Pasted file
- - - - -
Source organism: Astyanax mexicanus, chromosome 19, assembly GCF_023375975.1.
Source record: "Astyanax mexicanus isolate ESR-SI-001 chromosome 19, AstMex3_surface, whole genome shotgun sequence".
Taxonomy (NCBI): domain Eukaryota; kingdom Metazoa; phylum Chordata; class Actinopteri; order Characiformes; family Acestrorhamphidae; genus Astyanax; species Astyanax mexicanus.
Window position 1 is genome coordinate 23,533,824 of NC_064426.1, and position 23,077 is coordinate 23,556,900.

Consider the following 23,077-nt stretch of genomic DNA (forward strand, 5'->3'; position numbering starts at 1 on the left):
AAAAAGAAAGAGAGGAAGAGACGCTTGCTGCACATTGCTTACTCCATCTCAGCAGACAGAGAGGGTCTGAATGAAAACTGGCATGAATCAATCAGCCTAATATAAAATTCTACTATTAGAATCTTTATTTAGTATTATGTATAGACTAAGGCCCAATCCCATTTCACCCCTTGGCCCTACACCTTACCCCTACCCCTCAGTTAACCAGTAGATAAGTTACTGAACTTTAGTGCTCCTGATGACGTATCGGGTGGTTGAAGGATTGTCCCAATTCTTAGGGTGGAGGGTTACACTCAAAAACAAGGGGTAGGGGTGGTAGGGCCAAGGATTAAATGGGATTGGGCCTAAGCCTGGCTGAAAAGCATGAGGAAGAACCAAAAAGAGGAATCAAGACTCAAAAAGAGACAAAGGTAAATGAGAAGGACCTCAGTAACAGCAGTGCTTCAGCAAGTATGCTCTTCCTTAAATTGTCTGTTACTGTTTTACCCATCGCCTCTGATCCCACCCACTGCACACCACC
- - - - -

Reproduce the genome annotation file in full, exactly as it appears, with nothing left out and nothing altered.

Source organism: Astyanax mexicanus, chromosome 19, assembly GCF_023375975.1.
Source record: "Astyanax mexicanus isolate ESR-SI-001 chromosome 19, AstMex3_surface, whole genome shotgun sequence".
Taxonomy (NCBI): domain Eukaryota; kingdom Metazoa; phylum Chordata; class Actinopteri; order Characiformes; family Acestrorhamphidae; genus Astyanax; species Astyanax mexicanus.
Window position 1 is genome coordinate 23,533,824 of NC_064426.1, and position 23,077 is coordinate 23,556,900.

Consider the following 23,077-nt stretch of genomic DNA (forward strand, 5'->3'; position numbering starts at 1 on the left):
AAAAAGAAAGAGAGGAAGAGACGCTTGCTGCACATTGCTTACTCCATCTCAGCAGACAGAGAGGGTCTGAATGAAAACTGGCATGAATCAATCAGCCTAATATAAAATTCTACTATTAGAATCTTTATTTAGTATTATGTATAGACTAAGGCCCAATCCCATTTCACCCCTTGGCCCTACACCTTACCCCTACCCCTCAGTTAACCAGTAGATAAGTTACTGAACTTTAGTGCTCCTGATGACGTATCGGGTGGTTGAAGGATTGTCCCAATTCTTAGGGTGGAGGGTTACACTCAAAAACAAGGGGTAGGGGTGGTAGGGCCAAGGATTAAATGGGATTGGGCCTAAGCCTGGCTGAAAAGCATGAGGAAGAACCAAAAAGAGGAATCAAGACTCAAAAAGAGACAAAGGTAAATGAGAAGGACCTCAGTAACAGCAGTGCTTCAGCAAGTATGCTCTTCCTTAAATTGTCTGTTACTGTTTTACCCATCGCCTCTGATCCCACCCACTGCACACCACC